Parabolized Navier-Stokes Investigations of Hypersonic Intake Flows

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S. A. Prince; M. J. Williams (2009), JBIS, 62, 110-120

Refcode: 2009.62.110
Keywords: Hypersonic propulsion, Intake aerodynamics, Computational Fluid Dynamics

Abstract:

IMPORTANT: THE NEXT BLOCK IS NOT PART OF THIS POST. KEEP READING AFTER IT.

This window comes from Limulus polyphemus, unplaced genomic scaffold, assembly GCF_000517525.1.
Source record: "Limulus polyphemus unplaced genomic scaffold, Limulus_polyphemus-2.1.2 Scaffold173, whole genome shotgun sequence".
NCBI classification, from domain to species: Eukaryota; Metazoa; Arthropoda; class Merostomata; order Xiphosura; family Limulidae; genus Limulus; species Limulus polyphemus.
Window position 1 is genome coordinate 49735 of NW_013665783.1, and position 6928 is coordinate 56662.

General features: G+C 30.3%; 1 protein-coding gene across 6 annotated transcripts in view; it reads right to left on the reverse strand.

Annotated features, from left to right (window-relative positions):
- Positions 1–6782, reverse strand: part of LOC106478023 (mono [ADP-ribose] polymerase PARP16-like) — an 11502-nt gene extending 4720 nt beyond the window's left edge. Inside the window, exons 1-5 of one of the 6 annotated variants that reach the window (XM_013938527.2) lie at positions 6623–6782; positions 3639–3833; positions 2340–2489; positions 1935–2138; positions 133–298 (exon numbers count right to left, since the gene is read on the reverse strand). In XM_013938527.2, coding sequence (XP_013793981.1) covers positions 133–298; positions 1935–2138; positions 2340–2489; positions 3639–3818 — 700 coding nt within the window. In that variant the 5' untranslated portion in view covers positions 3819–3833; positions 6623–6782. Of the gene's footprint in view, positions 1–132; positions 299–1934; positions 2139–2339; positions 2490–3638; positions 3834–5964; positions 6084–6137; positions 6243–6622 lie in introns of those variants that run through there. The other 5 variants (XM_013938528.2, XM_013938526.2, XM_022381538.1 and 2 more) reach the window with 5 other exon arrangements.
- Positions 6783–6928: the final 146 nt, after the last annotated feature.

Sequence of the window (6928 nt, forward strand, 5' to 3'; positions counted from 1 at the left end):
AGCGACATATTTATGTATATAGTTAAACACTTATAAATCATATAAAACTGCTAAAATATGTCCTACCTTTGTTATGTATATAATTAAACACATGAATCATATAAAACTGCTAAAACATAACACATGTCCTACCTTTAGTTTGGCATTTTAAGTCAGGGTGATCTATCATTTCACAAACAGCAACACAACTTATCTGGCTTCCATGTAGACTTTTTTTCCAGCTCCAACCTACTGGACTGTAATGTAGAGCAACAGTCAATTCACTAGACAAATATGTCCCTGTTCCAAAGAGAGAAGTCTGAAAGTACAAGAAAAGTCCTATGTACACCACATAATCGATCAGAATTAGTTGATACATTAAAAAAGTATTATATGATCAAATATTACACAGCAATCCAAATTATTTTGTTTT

It is widely acknowledged that Parabolized Navier-Stokes (PNS) space marching is more efficient than time marching NS for the solution of supersonic and hypersonic viscous flow problems. The method, however, cannot deal with cases of strong upstream influence and subsequent streamwise flow separation without special treatment. This paper examines the applicabil- ity of the PNS equations to the prediction of flows associated with hypersonic propulsion and assesses the suitability of a multiple sweep algorithm to deal with the prediction of the flow in regions of strong streamwise adverse pressure gradient. Four experimental test cases of increasing complexity in terms of flow physics were chosen, each of which provided validation data for the type of flows which develop in the intakes of hypersonic propulsion systems such as the scramjet. A PNS solver has been shown to accurately predict these hypersonic flow fields including the complex shock-shock and shock-boundary layer interactions and associated flow separations and the resulting vortices which affect propulsion efficiency. A multiple sweep algorithm, applied to a manually defined region ahead of a compression ramp, has also been shown to deal with the accurate prediction of shock induced streamwise flow separation. The PNS space marching technique has been demonstrated to be significantly more efficient than a time marching solver, using the same computational grid, whilst providing results of comparable accuracy, even with the application of multiple sweeping. In addition the PNS solutions to these standard test cases have been shown to resolve small secondary flow features not seen in other studies such as corner vortices and embedded vortex shocks. This is because the PNS space marching approach, which stores only two or three 2-D grid planes at any one time, is able to employ computational grids of such a large size that memory requirements would be prohibitive for use with a 3D time marching code.

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